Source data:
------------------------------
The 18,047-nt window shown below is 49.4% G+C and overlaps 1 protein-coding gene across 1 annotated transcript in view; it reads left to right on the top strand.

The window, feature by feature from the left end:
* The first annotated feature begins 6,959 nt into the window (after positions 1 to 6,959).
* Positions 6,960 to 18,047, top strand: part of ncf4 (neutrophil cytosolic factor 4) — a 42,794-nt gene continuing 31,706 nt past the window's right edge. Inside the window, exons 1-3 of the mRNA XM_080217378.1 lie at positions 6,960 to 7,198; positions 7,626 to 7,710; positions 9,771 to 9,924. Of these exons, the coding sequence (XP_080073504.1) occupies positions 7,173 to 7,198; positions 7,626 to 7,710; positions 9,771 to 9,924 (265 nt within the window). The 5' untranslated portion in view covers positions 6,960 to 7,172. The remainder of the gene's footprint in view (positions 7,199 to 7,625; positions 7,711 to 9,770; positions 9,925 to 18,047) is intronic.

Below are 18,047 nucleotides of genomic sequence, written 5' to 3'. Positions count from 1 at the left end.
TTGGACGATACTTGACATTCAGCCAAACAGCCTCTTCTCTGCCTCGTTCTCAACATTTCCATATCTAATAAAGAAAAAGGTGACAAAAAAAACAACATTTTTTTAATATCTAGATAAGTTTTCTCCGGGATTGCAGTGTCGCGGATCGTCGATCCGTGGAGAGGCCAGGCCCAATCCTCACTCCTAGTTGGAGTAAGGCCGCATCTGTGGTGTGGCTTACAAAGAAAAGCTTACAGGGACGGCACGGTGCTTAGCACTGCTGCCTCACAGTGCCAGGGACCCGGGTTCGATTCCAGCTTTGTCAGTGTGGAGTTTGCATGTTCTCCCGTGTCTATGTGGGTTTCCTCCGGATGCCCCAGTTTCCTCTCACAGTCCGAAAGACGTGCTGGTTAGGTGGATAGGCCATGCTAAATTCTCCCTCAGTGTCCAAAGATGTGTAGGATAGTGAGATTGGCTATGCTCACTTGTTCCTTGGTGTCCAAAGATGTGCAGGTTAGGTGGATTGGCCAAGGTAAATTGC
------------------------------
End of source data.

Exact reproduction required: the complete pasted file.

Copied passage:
The 18,047-nt window shown below is 49.4% G+C and overlaps 1 protein-coding gene across 1 annotated transcript in view; it reads left to right on the top strand.

The window, feature by feature from the left end:
* The first annotated feature begins 6,959 nt into the window (after positions 1 to 6,959).
* Positions 6,960 to 18,047, top strand: part of ncf4 (neutrophil cytosolic factor 4) — a 42,794-nt gene continuing 31,706 nt past the window's right edge. Inside the window, exons 1-3 of the mRNA XM_080217378.1 lie at positions 6,960 to 7,198; positions 7,626 to 7,710; positions 9,771 to 9,924. Of these exons, the coding sequence (XP_080073504.1) occupies positions 7,173 to 7,198; positions 7,626 to 7,710; positions 9,771 to 9,924 (265 nt within the window). The 5' untranslated portion in view covers positions 6,960 to 7,172. The remainder of the gene's footprint in view (positions 7,199 to 7,625; positions 7,711 to 9,770; positions 9,925 to 18,047) is intronic.

Below are 18,047 nucleotides of genomic sequence, written 5' to 3'. Positions count from 1 at the left end.
TTGGACGATACTTGACATTCAGCCAAACAGCCTCTTCTCTGCCTCGTTCTCAACATTTCCATATCTAATAAAGAAAAAGGTGACAAAAAAAACAACATTTTTTTAATATCTAGATAAGTTTTCTCCGGGATTGCAGTGTCGCGGATCGTCGATCCGTGGAGAGGCCAGGCCCAATCCTCACTCCTAGTTGGAGTAAGGCCGCATCTGTGGTGTGGCTTACAAAGAAAAGCTTACAGGGACGGCACGGTGCTTAGCACTGCTGCCTCACAGTGCCAGGGACCCGGGTTCGATTCCAGCTTTGTCAGTGTGGAGTTTGCATGTTCTCCCGTGTCTATGTGGGTTTCCTCCGGATGCCCCAGTTTCCTCTCACAGTCCGAAAGACGTGCTGGTTAGGTGGATAGGCCATGCTAAATTCTCCCTCAGTGTCCAAAGATGTGTAGGATAGTGAGATTGGCTATGCTCACTTGTTCCTTGGTGTCCAAAGATGTGCAGGTTAGGTGGATTGGCCAAGGTAAATTGC